The Art Restorer is interesting as a mystery and as an insight into the artist Jose Maria Sert, his two wives, and all of the friends who were the elite of Parisian creative life during his life time.
The plot focuses on Enrique Alonso who has returned to San Sebastian for the re-opening of the San Telmo Museum where his ex-wife is in charge of public relations. Bety has become good friends with Craig Bruckner, the retired art restorer who has been aiding in the restorations of Sert's works. Enrique meets him and is also impressed with the older man.
But when Bruckner, a former Olympic swimmer, is found drowned, Bety questions whether it was truly an accident. Enrique and Bety begin doing a little investigating into the circumstances and possible motives...if indeed, Bruckner's death was not an accident.
The information they garner about Sert and his life and work may have had something to do with Bruckner's death. There are two sides of the novel--and both are fascinating: 1) the relationship of Enrique and Bety as they follow their respective leads, and 2) the world of Paris, Sert, and the Nazi Occupation.
The writing style is a little abrupt and may be a result of translation, but you become accustomed to its rhythm.
I liked the book, the plot, and the characters, but I also found that the information about Sert and the Paris literati of the time was just as fascinating.
Serts' first wife, Misia, was pretty amazing. Although she is not a large part of the story, I couldn't quit thinking about her influence. Immortalized by Proust as Princess Yourbeleftiev; Ravel dedicated "Le Cyne" to her; friends with Coco Chanel; patron of Sergei Diahliev's Ballet Russe; her salon visited by Picasso, Paul Morand, Debussy, and every talented artist and intellectual in Paris; painted by Toulouse-Lautrec, Renoir, Vuillard, Valloton, and Pierre Bonnard; many photographs by Pierre Bonnard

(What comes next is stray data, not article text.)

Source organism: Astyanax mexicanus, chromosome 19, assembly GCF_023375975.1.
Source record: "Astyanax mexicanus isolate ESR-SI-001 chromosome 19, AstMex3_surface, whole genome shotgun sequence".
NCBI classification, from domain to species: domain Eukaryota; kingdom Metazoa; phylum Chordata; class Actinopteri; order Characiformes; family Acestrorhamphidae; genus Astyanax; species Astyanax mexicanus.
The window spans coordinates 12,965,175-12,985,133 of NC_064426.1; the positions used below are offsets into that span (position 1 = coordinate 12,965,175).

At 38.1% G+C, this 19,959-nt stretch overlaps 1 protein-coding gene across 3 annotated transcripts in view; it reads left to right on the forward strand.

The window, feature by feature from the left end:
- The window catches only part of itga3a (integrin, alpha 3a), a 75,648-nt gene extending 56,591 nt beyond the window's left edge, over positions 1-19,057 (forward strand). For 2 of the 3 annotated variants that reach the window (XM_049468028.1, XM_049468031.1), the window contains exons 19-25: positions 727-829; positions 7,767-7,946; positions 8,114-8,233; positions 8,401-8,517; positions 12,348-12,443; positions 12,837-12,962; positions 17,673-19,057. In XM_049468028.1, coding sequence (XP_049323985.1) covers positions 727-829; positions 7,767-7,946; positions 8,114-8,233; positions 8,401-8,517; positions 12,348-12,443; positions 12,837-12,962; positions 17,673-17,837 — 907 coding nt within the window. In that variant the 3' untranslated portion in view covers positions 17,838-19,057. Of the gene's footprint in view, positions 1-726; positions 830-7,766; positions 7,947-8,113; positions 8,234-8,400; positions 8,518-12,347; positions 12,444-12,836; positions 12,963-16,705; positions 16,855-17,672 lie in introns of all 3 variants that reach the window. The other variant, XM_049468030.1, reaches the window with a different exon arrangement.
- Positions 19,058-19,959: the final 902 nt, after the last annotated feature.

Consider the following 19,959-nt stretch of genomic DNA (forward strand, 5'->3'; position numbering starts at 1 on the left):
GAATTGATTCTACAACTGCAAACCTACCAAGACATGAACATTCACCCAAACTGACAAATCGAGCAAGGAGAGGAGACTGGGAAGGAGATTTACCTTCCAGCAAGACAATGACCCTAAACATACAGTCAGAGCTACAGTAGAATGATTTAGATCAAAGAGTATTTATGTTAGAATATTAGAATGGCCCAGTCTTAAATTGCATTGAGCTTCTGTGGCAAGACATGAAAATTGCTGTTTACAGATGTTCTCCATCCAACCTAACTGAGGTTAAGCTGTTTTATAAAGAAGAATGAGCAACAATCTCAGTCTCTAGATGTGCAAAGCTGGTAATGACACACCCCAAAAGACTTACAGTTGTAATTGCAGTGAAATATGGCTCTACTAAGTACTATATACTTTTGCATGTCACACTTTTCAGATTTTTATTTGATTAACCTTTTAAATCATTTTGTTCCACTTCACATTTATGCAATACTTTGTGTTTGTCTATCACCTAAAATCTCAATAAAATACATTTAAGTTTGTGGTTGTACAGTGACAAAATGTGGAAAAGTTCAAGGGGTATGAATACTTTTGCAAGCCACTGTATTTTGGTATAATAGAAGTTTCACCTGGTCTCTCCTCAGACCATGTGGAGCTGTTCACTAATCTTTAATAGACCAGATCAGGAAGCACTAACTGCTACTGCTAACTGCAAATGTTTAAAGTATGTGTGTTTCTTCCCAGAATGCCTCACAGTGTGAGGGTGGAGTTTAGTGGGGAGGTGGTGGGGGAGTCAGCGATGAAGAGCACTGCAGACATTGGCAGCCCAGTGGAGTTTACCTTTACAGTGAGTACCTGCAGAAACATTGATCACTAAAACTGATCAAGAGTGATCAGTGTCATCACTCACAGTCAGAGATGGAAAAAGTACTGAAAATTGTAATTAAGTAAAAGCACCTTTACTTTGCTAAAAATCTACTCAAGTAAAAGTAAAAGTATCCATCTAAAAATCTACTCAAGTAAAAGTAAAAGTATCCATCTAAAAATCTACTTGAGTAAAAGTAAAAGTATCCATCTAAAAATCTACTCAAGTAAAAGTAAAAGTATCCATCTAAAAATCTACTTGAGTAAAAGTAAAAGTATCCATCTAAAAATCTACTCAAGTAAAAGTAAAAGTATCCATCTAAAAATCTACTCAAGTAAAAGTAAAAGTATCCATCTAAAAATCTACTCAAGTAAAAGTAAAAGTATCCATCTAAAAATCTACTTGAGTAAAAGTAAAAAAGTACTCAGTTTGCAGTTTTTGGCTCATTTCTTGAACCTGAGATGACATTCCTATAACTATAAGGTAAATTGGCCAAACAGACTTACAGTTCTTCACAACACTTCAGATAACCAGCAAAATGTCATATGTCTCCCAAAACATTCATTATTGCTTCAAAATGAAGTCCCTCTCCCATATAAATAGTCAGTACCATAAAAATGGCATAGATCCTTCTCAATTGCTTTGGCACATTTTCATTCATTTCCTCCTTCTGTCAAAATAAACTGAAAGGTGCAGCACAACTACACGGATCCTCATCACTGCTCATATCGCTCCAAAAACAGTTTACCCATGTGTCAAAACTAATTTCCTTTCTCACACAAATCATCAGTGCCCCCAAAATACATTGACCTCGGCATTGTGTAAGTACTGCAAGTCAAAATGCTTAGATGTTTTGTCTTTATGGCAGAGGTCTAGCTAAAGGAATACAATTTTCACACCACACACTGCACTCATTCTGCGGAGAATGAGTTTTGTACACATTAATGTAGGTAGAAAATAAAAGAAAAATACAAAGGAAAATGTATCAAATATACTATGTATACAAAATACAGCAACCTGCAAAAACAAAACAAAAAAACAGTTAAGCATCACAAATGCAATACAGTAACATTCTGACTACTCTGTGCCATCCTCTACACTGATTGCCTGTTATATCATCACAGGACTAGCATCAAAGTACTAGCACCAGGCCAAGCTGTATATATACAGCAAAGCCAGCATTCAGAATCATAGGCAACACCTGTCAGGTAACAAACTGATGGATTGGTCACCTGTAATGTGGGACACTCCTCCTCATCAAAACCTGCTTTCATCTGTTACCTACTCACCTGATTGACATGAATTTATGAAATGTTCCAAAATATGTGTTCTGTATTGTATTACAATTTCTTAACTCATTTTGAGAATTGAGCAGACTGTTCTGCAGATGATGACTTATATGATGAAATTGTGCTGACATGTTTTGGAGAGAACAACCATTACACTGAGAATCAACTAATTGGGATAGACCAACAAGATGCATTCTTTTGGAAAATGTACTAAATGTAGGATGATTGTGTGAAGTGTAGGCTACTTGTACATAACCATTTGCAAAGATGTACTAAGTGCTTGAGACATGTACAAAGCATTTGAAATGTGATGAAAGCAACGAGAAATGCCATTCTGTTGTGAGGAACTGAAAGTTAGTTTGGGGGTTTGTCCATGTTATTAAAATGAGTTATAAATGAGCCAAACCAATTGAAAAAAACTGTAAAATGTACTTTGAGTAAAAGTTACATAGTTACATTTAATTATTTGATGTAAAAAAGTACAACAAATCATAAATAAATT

Links to completely different versions:
another by Toulouse-Lautrec
This link is about Sert's second wife's family: the Mdivani's
Read in June; blog review scheduled for July
NetGalley/Open Road Media
Mystery/Contemporary Fiction/Historical Fiction. July 8, 2014. Print length: 345 pages.
The Lazarus Curse
This is part of the Dr. Thomas Silkstone series set in England in the 1780's, and the only one I've read.
The plot has multiple threads: 1) the categorization of specimen's of flora from the West Indies at the request of Joseph Banks, 2) the treatment of slaves in England, and the attempts to challenge the law, 3) the trafficking of corpses for dissection, 4) the subjugation of women, and 5) murder.
This is the second book I've read in the last year dealing with Joseph Bank's and his financing of expeditions for the Royal Society.
There were sections concerning abuse of slaves that were hard to read and the conclusion is a cliff hanger. All of the murder mystery portions are solved, and the cliff hanger only involves Silkstone's personal life. Since I've not read any of the previous novels in this series, I'm only guessing that they, too, ended in some form of cliff hanger concerning the personal life of Dr. Silkstone. The cliff hanger angered me, not just because it was a cliff hanger, but the incident itself shocked and frustrated me.
Overall, I'm not quite sure what I think of the series based on this one novel. I was certainly involved while reading, and yet don't think I would go out of my way to read more.
Read in June; review scheduled for July 7.
Historic Mystery. July 29, 2014. Print length: